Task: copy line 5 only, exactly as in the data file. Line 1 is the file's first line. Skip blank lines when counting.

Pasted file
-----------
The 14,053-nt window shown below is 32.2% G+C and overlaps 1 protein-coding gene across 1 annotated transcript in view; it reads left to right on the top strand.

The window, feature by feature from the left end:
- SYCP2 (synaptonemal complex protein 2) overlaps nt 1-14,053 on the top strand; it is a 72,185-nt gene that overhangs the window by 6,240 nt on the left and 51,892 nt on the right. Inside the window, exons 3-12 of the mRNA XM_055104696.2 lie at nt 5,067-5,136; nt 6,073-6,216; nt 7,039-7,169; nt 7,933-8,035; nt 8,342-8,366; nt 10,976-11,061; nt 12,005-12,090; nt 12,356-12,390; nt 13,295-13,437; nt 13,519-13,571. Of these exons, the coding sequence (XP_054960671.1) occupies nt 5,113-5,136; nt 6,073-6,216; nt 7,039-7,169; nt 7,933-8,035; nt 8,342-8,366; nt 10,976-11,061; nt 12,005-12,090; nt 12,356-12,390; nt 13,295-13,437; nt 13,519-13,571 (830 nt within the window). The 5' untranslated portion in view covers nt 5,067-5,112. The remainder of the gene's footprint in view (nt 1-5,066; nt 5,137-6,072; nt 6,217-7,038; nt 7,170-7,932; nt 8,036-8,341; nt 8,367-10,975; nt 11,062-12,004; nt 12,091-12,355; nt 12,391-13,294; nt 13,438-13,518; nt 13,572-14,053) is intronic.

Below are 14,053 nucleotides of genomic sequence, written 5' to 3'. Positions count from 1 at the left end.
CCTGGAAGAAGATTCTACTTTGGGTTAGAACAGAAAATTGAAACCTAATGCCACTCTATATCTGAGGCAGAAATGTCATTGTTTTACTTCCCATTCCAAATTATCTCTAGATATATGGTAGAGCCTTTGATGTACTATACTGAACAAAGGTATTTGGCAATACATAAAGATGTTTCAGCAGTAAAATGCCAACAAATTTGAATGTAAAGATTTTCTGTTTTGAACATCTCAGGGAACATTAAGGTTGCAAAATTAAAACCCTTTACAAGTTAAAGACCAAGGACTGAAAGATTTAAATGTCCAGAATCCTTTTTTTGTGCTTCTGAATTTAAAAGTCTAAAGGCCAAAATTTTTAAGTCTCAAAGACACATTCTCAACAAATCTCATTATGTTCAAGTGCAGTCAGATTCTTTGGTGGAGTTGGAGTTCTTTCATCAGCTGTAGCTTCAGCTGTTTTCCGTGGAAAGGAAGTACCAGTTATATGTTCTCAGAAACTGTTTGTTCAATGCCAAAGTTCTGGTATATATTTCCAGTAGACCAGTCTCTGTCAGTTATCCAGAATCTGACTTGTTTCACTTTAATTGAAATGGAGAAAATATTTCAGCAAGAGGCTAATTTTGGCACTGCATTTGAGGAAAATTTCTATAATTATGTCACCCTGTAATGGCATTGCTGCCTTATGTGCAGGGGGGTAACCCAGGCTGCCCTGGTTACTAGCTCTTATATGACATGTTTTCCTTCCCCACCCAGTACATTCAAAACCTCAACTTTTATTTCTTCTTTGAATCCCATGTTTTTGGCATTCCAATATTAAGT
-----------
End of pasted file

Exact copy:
CCTGGAAGAAGATTCTACTTTGGGTTAGAACAGAAAATTGAAACCTAATGCCACTCTATATCTGAGGCAGAAATGTCATTGTTTTACTTCCCATTCCAAATTATCTCTAGATATATGGTAGAGCCTTTGATGTACTATACTGAACAAAGGTATTTGGCAATACATAAAGATGTTTCAGCAGTAAAATGCCAACAAATTTGAATGTAAAGATTTTCTGTTTTGAACATCTCAGGGAACATTAAGGTTGCAAAATTAAAACCCTTTACAAGTTAAAGACCAAGGACTGAAAGATTTAAATGTCCAGAATCCTTTTTTTGTGCTTCTGAATTTAAAAGTCTAAAGGCCAAAATTTTTAAGTCTCAAAGACACATTCTCAACAAATCTCATTATGTTCAAGTGCAGTCAGATTCTTTGGTGGAGTTGGAGTTCTTTCATCAGCTGTAGCTTCAGCTGTTTTCCGTGGAAAGGAAGTACCAGTTATATGTTCTCAGAAACTGTTTGTTCAATGCCAAAGTTCTGGTATATATTTCCAGTAGACCAGTCTCTGTCAGTTATCCAGAATCTGACTTGTTTCACTTTAATTGAAATGGAGAAAATATTTCAGCAAGAGGCTAATTTTGGCACTGCATTTGAGGAAAATTTCTATAATTATGTCACCCTGTAATGGCATTGCTGCCTTATGTGCAGGGGGGTAACCCAGGCTGCCCTGGTTACTAGCTCTTATATGACATGTTTTCCTTCCCCACCCAGTACATTCAAAACCTCAACTTTTATTTCTTCTTTGAATCCCATGTTTTTGGCATTCCAATATTAAGT